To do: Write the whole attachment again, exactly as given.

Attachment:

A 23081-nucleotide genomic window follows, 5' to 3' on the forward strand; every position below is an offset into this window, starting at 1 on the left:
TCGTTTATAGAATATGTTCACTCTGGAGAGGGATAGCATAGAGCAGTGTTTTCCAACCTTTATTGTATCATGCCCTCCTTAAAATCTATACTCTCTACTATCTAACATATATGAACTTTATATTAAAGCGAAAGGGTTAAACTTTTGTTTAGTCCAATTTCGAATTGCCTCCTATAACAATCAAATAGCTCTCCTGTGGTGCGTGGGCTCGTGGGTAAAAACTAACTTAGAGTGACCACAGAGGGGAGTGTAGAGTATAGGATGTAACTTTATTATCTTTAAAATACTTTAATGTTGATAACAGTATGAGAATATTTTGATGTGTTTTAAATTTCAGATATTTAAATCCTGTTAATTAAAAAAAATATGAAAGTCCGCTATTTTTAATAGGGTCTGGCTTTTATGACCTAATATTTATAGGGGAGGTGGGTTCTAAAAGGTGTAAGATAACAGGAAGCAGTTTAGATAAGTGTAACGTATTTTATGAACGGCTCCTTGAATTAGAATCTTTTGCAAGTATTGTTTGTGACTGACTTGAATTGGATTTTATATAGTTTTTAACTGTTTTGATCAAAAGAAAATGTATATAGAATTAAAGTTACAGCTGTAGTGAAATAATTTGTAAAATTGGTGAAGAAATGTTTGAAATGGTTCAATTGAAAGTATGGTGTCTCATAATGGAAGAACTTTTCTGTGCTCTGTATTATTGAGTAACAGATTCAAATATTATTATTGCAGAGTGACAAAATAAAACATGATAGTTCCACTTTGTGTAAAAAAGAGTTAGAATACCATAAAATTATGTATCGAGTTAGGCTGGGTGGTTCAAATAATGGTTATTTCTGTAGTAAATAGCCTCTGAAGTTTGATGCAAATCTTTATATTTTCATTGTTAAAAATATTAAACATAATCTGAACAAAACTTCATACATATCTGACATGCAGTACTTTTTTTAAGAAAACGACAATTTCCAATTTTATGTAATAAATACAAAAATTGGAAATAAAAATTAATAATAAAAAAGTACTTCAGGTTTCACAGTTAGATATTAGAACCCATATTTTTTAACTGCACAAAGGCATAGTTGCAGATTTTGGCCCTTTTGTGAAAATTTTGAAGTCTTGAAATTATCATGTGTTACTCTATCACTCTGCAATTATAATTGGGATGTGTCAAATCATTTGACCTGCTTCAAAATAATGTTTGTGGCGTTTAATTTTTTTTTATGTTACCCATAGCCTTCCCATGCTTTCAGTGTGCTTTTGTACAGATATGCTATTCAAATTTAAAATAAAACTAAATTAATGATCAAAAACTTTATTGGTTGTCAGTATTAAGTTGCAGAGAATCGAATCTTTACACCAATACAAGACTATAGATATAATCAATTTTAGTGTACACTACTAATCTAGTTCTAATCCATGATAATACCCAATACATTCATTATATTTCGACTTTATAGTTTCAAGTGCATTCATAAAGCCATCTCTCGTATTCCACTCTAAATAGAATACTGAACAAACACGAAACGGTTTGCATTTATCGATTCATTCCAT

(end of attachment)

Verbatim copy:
A 23081-nucleotide genomic window follows, 5' to 3' on the forward strand; every position below is an offset into this window, starting at 1 on the left:
TCGTTTATAGAATATGTTCACTCTGGAGAGGGATAGCATAGAGCAGTGTTTTCCAACCTTTATTGTATCATGCCCTCCTTAAAATCTATACTCTCTACTATCTAACATATATGAACTTTATATTAAAGCGAAAGGGTTAAACTTTTGTTTAGTCCAATTTCGAATTGCCTCCTATAACAATCAAATAGCTCTCCTGTGGTGCGTGGGCTCGTGGGTAAAAACTAACTTAGAGTGACCACAGAGGGGAGTGTAGAGTATAGGATGTAACTTTATTATCTTTAAAATACTTTAATGTTGATAACAGTATGAGAATATTTTGATGTGTTTTAAATTTCAGATATTTAAATCCTGTTAATTAAAAAAAATATGAAAGTCCGCTATTTTTAATAGGGTCTGGCTTTTATGACCTAATATTTATAGGGGAGGTGGGTTCTAAAAGGTGTAAGATAACAGGAAGCAGTTTAGATAAGTGTAACGTATTTTATGAACGGCTCCTTGAATTAGAATCTTTTGCAAGTATTGTTTGTGACTGACTTGAATTGGATTTTATATAGTTTTTAACTGTTTTGATCAAAAGAAAATGTATATAGAATTAAAGTTACAGCTGTAGTGAAATAATTTGTAAAATTGGTGAAGAAATGTTTGAAATGGTTCAATTGAAAGTATGGTGTCTCATAATGGAAGAACTTTTCTGTGCTCTGTATTATTGAGTAACAGATTCAAATATTATTATTGCAGAGTGACAAAATAAAACATGATAGTTCCACTTTGTGTAAAAAAGAGTTAGAATACCATAAAATTATGTATCGAGTTAGGCTGGGTGGTTCAAATAATGGTTATTTCTGTAGTAAATAGCCTCTGAAGTTTGATGCAAATCTTTATATTTTCATTGTTAAAAATATTAAACATAATCTGAACAAAACTTCATACATATCTGACATGCAGTACTTTTTTTAAGAAAACGACAATTTCCAATTTTATGTAATAAATACAAAAATTGGAAATAAAAATTAATAATAAAAAAGTACTTCAGGTTTCACAGTTAGATATTAGAACCCATATTTTTTAACTGCACAAAGGCATAGTTGCAGATTTTGGCCCTTTTGTGAAAATTTTGAAGTCTTGAAATTATCATGTGTTACTCTATCACTCTGCAATTATAATTGGGATGTGTCAAATCATTTGACCTGCTTCAAAATAATGTTTGTGGCGTTTAATTTTTTTTTATGTTACCCATAGCCTTCCCATGCTTTCAGTGTGCTTTTGTACAGATATGCTATTCAAATTTAAAATAAAACTAAATTAATGATCAAAAACTTTATTGGTTGTCAGTATTAAGTTGCAGAGAATCGAATCTTTACACCAATACAAGACTATAGATATAATCAATTTTAGTGTACACTACTAATCTAGTTCTAATCCATGATAATACCCAATACATTCATTATATTTCGACTTTATAGTTTCAAGTGCATTCATAAAGCCATCTCTCGTATTCCACTCTAAATAGAATACTGAACAAACACGAAACGGTTTGCATTTATCGATTCATTCCAT